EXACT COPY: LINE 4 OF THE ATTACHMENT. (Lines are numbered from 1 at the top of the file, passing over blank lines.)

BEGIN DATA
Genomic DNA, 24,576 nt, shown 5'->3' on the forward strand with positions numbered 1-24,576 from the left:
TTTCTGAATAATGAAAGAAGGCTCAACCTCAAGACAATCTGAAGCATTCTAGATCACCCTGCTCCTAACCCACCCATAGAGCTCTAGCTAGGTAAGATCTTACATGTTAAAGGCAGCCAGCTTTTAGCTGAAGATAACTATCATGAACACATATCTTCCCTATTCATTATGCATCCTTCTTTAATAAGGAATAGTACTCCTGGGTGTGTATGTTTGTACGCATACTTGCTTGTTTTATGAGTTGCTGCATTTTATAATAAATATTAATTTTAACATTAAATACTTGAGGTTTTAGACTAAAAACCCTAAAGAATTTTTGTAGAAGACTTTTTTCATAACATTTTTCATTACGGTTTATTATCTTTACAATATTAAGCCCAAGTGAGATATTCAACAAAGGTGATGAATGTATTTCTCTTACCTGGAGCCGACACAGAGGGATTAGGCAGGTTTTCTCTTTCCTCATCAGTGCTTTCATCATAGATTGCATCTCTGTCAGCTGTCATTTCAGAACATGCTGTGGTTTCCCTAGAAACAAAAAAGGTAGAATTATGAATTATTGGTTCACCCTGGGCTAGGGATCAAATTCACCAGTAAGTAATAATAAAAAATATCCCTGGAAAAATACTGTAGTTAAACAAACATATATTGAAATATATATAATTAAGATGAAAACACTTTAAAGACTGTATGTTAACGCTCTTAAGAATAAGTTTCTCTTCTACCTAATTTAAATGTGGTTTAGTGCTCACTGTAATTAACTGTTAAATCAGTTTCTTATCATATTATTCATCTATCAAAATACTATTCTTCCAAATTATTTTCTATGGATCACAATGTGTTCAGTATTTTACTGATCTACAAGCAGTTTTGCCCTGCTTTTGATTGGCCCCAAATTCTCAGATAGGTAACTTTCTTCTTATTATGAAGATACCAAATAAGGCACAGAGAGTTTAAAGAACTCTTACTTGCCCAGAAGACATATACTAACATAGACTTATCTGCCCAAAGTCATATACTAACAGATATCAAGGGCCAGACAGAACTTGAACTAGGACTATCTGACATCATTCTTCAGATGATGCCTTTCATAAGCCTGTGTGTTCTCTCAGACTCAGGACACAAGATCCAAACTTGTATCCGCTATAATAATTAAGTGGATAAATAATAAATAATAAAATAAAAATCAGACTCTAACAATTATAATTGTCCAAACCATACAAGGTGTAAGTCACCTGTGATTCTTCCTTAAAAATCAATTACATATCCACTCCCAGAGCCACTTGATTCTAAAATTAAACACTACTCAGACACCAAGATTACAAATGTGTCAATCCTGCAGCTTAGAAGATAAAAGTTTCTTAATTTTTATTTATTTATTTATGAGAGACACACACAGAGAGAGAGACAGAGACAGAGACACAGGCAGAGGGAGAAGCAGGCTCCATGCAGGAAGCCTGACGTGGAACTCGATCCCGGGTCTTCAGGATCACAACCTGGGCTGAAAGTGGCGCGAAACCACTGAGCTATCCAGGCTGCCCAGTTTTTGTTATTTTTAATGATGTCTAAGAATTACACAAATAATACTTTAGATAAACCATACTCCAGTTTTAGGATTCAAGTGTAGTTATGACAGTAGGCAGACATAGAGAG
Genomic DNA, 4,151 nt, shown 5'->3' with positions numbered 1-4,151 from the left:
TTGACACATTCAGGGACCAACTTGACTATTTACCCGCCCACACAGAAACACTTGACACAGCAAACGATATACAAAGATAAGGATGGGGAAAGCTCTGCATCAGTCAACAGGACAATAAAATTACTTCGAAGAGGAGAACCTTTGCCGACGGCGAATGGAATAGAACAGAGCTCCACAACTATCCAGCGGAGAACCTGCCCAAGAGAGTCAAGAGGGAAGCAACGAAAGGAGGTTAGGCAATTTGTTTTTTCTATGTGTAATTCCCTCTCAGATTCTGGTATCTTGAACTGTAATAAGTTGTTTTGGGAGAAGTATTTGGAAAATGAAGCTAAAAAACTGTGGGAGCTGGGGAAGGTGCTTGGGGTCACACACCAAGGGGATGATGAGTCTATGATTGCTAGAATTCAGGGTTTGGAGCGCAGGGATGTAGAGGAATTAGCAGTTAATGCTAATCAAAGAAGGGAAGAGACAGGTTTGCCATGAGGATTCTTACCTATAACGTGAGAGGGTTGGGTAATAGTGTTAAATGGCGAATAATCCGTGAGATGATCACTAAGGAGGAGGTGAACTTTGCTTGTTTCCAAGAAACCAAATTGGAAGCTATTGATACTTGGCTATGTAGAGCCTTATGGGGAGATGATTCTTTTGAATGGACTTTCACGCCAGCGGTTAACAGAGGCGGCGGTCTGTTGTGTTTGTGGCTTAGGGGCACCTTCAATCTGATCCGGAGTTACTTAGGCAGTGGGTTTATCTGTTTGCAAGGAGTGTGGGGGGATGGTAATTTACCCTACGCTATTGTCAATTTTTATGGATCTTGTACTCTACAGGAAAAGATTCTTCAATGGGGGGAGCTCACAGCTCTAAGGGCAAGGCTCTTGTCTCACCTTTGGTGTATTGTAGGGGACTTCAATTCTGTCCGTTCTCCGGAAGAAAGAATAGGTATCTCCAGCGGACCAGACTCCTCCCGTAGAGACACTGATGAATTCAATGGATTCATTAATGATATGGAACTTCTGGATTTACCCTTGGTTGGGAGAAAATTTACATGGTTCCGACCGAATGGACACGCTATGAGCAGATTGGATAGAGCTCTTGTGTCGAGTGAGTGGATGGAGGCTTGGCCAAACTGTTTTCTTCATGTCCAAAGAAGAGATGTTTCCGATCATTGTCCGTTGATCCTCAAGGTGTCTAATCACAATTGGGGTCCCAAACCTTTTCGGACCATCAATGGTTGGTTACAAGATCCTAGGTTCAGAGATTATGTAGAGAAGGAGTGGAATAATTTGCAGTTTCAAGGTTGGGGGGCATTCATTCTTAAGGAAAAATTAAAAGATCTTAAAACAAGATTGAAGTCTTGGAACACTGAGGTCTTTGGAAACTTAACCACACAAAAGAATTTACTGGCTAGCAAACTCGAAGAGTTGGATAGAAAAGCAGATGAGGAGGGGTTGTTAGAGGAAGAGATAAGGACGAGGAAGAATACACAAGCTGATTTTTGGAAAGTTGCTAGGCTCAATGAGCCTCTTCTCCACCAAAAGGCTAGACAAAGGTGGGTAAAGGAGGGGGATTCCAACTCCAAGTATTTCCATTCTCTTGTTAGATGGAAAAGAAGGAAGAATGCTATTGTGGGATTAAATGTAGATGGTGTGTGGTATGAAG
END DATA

TTGACACATTCAGGGACCAACTTGACTATTTACCCGCCCACACAGAAACACTTGACACAGCAAACGATATACAAAGATAAGGATGGGGAAAGCTCTGCATCAGTCAACAGGACAATAAAATTACTTCGAAGAGGAGAACCTTTGCCGACGGCGAATGGAATAGAACAGAGCTCCACAACTATCCAGCGGAGAACCTGCCCAAGAGAGTCAAGAGGGAAGCAACGAAAGGAGGTTAGGCAATTTGTTTTTTCTATGTGTAATTCCCTCTCAGATTCTGGTATCTTGAACTGTAATAAGTTGTTTTGGGAGAAGTATTTGGAAAATGAAGCTAAAAAACTGTGGGAGCTGGGGAAGGTGCTTGGGGTCACACACCAAGGGGATGATGAGTCTATGATTGCTAGAATTCAGGGTTTGGAGCGCAGGGATGTAGAGGAATTAGCAGTTAATGCTAATCAAAGAAGGGAAGAGACAGGTTTGCCATGAGGATTCTTACCTATAACGTGAGAGGGTTGGGTAATAGTGTTAAATGGCGAATAATCCGTGAGATGATCACTAAGGAGGAGGTGAACTTTGCTTGTTTCCAAGAAACCAAATTGGAAGCTATTGATACTTGGCTATGTAGAGCCTTATGGGGAGATGATTCTTTTGAATGGACTTTCACGCCAGCGGTTAACAGAGGCGGCGGTCTGTTGTGTTTGTGGCTTAGGGGCACCTTCAATCTGATCCGGAGTTACTTAGGCAGTGGGTTTATCTGTTTGCAAGGAGTGTGGGGGGATGGTAATTTACCCTACGCTATTGTCAATTTTTATGGATCTTGTACTCTACAGGAAAAGATTCTTCAATGGGGGGAGCTCACAGCTCTAAGGGCAAGGCTCTTGTCTCACCTTTGGTGTATTGTAGGGGACTTCAATTCTGTCCGTTCTCCGGAAGAAAGAATAGGTATCTCCAGCGGACCAGACTCCTCCCGTAGAGACACTGATGAATTCAATGGATTCATTAATGATATGGAACTTCTGGATTTACCCTTGGTTGGGAGAAAATTTACATGGTTCCGACCGAATGGACACGCTATGAGCAGATTGGATAGAGCTCTTGTGTCGAGTGAGTGGATGGAGGCTTGGCCAAACTGTTTTCTTCATGTCCAAAGAAGAGATGTTTCCGATCATTGTCCGTTGATCCTCAAGGTGTCTAATCACAATTGGGGTCCCAAACCTTTTCGGACCATCAATGGTTGGTTACAAGATCCTAGGTTCAGAGATTATGTAGAGAAGGAGTGGAATAATTTGCAGTTTCAAGGTTGGGGGGCATTCATTCTTAAGGAAAAATTAAAAGATCTTAAAACAAGATTGAAGTCTTGGAACACTGAGGTCTTTGGAAACTTAACCACACAAAAGAATTTACTGGCTAGCAAACTCGAAGAGTTGGATAGAAAAGCAGATGAGGAGGGGTTGTTAGAGGAAGAGATAAGGACGAGGAAGAATACACAAGCTGATTTTTGGAAAGTTGCTAGGCTCAATGAGCCTCTTCTCCACCAAAAGGCTAGACAAAGGTGGGTAAAGGAGGGGGATTCCAACTCCAAGTATTTCCATTCTCTTGTTAGATGGAAAAGAAGGAAGAATGCTATTGTGGGATTAAATGTAGATGGTGTGTGGTATGAAG